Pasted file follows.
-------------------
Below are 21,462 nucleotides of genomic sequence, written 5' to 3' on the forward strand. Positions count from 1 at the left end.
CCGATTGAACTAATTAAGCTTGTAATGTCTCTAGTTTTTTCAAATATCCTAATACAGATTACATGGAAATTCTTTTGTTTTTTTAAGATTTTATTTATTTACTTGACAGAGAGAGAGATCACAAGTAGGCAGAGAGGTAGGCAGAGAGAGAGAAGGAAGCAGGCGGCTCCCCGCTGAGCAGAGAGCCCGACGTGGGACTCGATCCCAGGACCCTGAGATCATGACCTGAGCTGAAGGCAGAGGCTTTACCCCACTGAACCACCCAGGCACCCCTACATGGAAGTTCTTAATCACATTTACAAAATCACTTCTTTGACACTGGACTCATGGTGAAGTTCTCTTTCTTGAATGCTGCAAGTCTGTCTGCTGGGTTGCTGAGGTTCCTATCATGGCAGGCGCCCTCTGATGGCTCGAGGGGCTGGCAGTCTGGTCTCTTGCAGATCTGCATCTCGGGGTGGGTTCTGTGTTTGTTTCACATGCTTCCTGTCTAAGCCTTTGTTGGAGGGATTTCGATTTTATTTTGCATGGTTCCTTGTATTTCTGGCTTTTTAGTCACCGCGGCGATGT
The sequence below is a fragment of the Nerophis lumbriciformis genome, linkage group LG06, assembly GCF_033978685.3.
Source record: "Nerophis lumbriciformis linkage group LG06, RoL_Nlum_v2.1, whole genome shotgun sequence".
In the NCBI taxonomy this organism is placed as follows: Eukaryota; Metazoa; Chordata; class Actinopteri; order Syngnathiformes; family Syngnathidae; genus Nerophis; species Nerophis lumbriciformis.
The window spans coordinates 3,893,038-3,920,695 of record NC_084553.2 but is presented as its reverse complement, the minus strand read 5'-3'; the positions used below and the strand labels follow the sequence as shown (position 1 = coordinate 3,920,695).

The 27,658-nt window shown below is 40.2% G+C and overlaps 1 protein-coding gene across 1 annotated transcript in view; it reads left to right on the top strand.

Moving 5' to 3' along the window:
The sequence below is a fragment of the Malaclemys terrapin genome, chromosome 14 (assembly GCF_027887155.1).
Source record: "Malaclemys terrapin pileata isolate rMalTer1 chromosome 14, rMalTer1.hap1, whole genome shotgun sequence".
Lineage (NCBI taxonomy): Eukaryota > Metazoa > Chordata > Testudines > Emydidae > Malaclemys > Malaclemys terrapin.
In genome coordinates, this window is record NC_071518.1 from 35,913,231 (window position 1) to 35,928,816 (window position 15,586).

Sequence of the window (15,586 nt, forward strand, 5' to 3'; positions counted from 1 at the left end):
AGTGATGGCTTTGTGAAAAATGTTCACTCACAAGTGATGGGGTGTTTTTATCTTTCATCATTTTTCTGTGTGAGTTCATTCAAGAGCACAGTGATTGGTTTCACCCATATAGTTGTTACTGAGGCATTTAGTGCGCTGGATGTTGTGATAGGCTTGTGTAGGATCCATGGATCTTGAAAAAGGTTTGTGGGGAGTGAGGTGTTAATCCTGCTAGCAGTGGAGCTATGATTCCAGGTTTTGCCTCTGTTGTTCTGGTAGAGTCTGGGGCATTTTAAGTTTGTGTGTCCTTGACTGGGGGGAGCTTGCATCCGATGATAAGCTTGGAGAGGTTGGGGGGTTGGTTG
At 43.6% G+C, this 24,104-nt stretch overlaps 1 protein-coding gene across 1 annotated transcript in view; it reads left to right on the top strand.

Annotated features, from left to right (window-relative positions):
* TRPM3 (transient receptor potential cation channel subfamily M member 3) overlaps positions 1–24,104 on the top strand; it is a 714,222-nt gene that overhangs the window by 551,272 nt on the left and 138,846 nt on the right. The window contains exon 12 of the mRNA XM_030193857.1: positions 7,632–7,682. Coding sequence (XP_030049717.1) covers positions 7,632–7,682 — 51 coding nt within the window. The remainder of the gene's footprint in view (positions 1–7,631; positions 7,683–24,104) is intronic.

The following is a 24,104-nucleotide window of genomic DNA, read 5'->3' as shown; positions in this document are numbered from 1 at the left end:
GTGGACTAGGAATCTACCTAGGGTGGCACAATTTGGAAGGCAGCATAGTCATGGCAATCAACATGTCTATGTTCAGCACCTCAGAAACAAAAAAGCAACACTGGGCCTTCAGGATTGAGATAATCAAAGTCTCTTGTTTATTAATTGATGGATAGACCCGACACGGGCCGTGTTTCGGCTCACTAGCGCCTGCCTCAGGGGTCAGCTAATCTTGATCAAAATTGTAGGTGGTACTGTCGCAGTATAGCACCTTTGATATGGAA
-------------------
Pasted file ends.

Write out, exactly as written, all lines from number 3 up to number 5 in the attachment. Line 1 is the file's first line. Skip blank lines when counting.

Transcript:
The sequence below is a fragment of the Nerophis lumbriciformis genome, linkage group LG06, assembly GCF_033978685.3.
Source record: "Nerophis lumbriciformis linkage group LG06, RoL_Nlum_v2.1, whole genome shotgun sequence".
In the NCBI taxonomy this organism is placed as follows: Eukaryota; Metazoa; Chordata; class Actinopteri; order Syngnathiformes; family Syngnathidae; genus Nerophis; species Nerophis lumbriciformis.